tripled since 2005 when the so-called boycott and sanctions movement began and that's our latest cycle. thom: we take pride in our data. the yen, we had a 1.8 print on dollar yen. 108.83, stronger yen overnight as that follow-on on the b.o.j. vonny mentioned. caroline: where is the target? where is the economics that aren't kicking in? we have to be focusing on oil as well. opec is up about .2%. the delegates say oil output ceilings could be reintroduced at the talks at the minister meetings in vienna. there's still a squabble to be ad over who should replace the secretary-general. ryan, is therein agreement on an output cap a real prospect nd should we care about a cap?
ryan: i think there's a chance they'll get a cap and we should care about whether they're able to agree on a production target because it would be a sign of unity. i mean, people are writing off opec, saying it's irrelevant. the ministers are aware of that and they know they need to stop bickering and agree on something so a production cap or agreeing on a new secretary-general would help them do that. tom: ryan, is there any idea where the terminal value of oil is? are these guys flying blind in their oil economics where there's just one big political discourse? ryan: i think they are flying a little bit blind. i asked the u.a.e. oil minister about that and he said he didn't know what that price is. the problem is the saudis, for example, could be more or less comfortable with the price where it is where you have the venezuelans that are really suffering with a price like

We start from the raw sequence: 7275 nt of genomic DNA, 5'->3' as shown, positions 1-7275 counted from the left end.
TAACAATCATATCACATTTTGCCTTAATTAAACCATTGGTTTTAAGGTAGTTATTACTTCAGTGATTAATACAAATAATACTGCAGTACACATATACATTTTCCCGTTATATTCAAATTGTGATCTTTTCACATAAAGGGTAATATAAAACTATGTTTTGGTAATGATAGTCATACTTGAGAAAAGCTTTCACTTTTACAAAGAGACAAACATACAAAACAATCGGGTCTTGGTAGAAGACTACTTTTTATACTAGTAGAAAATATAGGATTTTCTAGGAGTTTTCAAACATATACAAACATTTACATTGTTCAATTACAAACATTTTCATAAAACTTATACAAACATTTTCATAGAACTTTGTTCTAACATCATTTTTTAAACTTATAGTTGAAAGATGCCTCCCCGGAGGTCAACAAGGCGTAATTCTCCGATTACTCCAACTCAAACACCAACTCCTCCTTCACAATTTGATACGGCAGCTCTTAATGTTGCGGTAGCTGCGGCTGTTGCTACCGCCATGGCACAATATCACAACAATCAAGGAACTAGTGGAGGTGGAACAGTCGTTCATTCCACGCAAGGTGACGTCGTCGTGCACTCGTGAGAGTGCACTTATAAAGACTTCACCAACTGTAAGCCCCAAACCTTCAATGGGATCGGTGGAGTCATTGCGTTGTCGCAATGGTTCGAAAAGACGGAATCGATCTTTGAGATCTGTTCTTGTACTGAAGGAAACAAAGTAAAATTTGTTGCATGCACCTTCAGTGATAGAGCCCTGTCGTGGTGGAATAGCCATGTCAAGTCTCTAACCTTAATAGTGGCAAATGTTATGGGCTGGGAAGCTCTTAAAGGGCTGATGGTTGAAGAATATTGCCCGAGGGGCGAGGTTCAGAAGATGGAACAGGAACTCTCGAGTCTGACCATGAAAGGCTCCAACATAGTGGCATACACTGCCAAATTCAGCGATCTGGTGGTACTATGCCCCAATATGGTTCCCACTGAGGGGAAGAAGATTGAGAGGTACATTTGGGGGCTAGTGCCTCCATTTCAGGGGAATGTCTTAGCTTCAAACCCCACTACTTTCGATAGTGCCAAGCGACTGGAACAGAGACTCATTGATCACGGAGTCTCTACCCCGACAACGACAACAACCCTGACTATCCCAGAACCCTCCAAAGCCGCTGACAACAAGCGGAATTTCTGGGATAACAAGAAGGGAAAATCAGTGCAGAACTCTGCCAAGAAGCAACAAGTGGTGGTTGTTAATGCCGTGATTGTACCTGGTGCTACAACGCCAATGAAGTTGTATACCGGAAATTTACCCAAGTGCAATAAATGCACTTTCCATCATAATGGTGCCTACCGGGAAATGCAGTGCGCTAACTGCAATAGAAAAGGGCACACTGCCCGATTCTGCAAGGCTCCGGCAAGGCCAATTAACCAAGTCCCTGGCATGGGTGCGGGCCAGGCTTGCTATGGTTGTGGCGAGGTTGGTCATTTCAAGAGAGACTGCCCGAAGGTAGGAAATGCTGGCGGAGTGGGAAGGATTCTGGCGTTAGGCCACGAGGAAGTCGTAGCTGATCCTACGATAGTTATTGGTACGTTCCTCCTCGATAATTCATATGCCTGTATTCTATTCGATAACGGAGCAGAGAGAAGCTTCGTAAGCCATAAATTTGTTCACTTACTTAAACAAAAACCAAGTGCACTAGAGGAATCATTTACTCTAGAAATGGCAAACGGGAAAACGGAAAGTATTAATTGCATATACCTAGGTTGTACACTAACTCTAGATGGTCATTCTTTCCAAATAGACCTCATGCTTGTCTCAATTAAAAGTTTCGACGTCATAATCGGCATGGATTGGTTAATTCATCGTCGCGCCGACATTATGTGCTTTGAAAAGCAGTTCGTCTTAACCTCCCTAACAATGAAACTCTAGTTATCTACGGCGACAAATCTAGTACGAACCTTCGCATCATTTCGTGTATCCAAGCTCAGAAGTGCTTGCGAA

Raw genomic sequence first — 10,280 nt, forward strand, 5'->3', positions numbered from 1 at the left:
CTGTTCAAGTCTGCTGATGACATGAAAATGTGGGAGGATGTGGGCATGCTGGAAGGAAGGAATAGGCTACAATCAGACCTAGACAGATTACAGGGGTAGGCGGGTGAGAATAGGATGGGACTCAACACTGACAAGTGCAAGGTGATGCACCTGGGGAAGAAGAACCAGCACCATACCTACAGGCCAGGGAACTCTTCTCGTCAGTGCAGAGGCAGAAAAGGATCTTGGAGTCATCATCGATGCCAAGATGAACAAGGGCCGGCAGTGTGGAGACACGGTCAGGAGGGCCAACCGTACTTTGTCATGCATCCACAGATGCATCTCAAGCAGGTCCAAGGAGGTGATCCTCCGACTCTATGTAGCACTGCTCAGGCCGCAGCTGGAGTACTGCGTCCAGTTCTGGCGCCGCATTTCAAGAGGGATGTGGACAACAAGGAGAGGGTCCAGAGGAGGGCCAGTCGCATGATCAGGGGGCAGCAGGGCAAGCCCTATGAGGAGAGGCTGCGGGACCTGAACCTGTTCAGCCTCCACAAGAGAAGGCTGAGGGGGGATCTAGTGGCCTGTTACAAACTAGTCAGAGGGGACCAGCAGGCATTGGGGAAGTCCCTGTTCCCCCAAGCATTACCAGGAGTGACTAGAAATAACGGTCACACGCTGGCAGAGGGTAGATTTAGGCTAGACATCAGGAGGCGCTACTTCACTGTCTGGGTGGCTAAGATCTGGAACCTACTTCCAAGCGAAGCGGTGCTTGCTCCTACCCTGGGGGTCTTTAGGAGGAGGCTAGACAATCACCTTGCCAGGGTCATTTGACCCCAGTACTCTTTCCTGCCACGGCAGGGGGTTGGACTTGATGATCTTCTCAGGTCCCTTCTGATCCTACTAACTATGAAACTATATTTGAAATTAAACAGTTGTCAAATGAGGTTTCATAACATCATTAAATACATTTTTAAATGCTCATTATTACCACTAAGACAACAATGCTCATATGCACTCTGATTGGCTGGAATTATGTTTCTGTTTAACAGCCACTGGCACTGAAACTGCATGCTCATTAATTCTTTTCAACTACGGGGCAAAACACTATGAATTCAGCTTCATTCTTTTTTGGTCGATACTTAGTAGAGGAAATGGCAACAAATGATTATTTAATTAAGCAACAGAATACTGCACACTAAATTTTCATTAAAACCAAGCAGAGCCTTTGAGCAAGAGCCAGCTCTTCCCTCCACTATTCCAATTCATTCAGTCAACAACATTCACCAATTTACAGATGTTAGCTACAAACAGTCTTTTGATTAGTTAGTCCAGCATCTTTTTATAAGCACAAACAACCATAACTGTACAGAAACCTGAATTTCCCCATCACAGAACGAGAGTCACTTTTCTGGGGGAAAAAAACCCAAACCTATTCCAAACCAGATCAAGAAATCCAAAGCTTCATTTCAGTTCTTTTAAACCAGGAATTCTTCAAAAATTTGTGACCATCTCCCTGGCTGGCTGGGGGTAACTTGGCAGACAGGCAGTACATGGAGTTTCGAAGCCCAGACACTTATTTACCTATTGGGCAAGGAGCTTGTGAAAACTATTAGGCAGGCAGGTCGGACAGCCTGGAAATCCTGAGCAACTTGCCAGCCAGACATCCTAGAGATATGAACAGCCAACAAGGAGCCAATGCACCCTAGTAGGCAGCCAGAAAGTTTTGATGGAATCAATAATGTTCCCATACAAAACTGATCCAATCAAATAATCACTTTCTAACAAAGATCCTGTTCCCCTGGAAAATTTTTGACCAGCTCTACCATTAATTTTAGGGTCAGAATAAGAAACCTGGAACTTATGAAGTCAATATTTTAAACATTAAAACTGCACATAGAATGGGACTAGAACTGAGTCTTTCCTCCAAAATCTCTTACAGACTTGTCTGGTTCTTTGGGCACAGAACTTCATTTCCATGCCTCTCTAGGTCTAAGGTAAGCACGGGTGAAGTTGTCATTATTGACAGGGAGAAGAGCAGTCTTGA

this. i think that if we were to see oil travel to $60 a barrel by the end of this year, most of the ministers would say that's ok. their concern is that 50 is as good as it's going to get for them in 2016. tom: if i look at t-live, for those of you with a terminal, t-i-l-v-go is what he's doing in vienna. ryan, when i look at the excitement of oil, you've been to 45 of these different meetings, what's different this time? ryan: look, this is a chance or opec to find unity. nine out of the 13 ministers in the room have been in their jobs for less than two years. the most powerful of them, saudi arabia's oil minister was just appointed one month ago. so if there ever was an opportunity for them to bridge